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Warm Audio’s dead-on homage to the Moog Moogerfooger MF-102 ring modulator is a source of everything from rich tremolo pulses to haunted bell tones and alien voices.

Very accurate reproductions of MF-102 tones and functionality. Deep and colorful modulation textures. Satisfying to use intuitively. Invites unusual playing techniques.

Finding precisely the same tone twice can be tricky.


Warm Audio RingerBringer


When Moog released the Moogerfooger pedal line around the turn of the century, there were few musical devices I lusted after more. They were beautiful objects, built in the spirit and aesthetic of Moog’s legendary, lovely wood-clad Minimoog and other synthesizers in the company’s line. They also made amazing sounds and were, in every way, instruments in their own right. But they were pretty expensive for a young person minding their pennies, and since their discontinuation, prices for secondhand specimens climbed to ever more stratospheric heights. That exclusivity made the Moogerfoogers logical targets for Warm Audio, who excel at authentically replicating vintage circuits as well as the physical, tactile experience of working with them. And the new RingerBringer, Warm’s take on the Moog MF-102 ring modulator, is an experience indeed.

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Bohlinger Builds a Gig-Ready “Broadway” Pedalboard
Bohlinger Builds the Ultimate Broadway Pedalboard for Gigging in Downtown Nashville

JB gets a little help from his pedal friends and puts together the ideal stomp station for performing in Music City's SoBro district.

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A direct-recording tool that’s 50 percent load box, 50 percent modeler, and 100 percent awesome.

Universal Audio’s OX Amp Top Box captures real tube amp tones via a direct signal. It’s a speaker load box/power attenuator paired with microphone/cabinet/room modeling software, plus a few modeled effects. Some of OX’s functions are entirely new. Some have appeared in other UA products. Here, they have been combined in an ingenious, user-friendly, rugged, and superb-sounding package.

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Need to swap your mic on the fly? Here’s an option designed for guitarists.

It can be easy to overlook one of the most important parts of the signal chain in both live and studio settings: the microphone on your amp’s speaker. MXL’s new DX-2 was designed specifically for those who need more than a one-trick pony. The secret is that there are two mics in the DX-2—a supercardioid and a cardioid. A single knob lets you blend between the two capsules on the fly, which is an incredibly handy feature.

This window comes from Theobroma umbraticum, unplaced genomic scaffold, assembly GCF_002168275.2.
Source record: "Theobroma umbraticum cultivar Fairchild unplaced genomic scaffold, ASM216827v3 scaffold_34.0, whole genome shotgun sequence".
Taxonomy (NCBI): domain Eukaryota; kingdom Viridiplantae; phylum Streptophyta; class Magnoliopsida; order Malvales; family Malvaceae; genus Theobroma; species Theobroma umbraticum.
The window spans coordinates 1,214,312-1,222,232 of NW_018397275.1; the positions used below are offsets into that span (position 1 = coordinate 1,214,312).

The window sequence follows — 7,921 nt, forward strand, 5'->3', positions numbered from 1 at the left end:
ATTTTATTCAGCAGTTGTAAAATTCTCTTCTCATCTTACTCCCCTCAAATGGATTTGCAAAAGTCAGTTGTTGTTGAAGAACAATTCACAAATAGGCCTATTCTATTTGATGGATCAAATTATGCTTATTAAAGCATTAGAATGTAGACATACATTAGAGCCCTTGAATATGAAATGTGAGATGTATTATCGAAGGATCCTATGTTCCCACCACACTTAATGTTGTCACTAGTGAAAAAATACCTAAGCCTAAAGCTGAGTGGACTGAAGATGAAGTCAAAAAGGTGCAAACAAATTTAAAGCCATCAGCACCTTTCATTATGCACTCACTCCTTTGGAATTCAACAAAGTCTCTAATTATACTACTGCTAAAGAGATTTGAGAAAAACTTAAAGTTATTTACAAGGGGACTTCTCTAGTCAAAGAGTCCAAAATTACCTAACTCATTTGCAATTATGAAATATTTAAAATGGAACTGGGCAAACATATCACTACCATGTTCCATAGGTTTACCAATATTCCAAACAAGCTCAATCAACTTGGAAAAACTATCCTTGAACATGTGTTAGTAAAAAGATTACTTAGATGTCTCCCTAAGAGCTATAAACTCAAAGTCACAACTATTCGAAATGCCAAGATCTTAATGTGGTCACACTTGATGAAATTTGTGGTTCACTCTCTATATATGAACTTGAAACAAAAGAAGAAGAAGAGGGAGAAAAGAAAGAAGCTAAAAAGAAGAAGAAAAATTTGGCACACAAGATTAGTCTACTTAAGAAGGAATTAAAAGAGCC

The supercardioid offered a response more typical of the sound of a close-miked cab, with increased response in the low-mids and bass frequencies. With my Fender ML 212, I usually kept the knob turned all the way to the left, which only engages the supercardioid capsule. Naturally, my Tele was on the bright side, so I usually only blended in a hair of the cardioid capsule. As you can hear in the included sound clips, the addition of the cardioid added extra air and brightness. If you have a “set and forget” approach to miking your cab, the DX-2 will offer some much-needed flexibility and an easy way to dial-out any unwanted frequencies.

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Get the meaty deets on an interface whose latency is so absurdly low that it feels like playing through hardware.

Like Cerberus of myth, Universal Audio is a three-headed beast. The company manufactures pro audio hardware, often inspired by the vintage designs of Bill Putnam—founder of the original Universal Audio company and father of the new UA’s leaders, James and Bill Jr. UA also concocts superb digital versions of classic and modern analog gear. Then there’s Apollo, a line of audio interfaces that double as plug-in hosts. These range from the flagship Apollo 16 to the small-footprint Apollo Twin, recently updated to the MkII reviewed here. (Apollo hardware/software runs on Mac OS and Windows.)

UA’s “heads” are often intertwined. UA plug-ins only run on UA hardware. And the Twin MkII’s bundled plug-in suite includes great-sounding models of the Universal Audio LA-2A and UREI 1176 compressors, and the UA 610-B preamp—which are all, to some degree, Bill Putnam Sr. designs. The MkII also comes with a Fairchild limiter model and additional long-in-the-tooth legacy plug-ins.

You don’t need to purchase additional plug-ins to make good use of Apollo. You might simply use its gorgeous mic preamps and A/D/A convertors to route audio to and from your DAW, relying on plug-ins you already own. Still, most Apollo users wind up purchasing additional software. I certainly did! I seldom fumble through a mix without my two favorites: Ampex ATR-102, a 2-track mastering deck simulation that makes everything bigger and warmer, and EMT 140, a drop-dead replica of the sweetest plate reverb ever. In a touch of old-school marketing savvy, UA also makes fully functional, two-week trial versions of all 89 UA plug-ins free.

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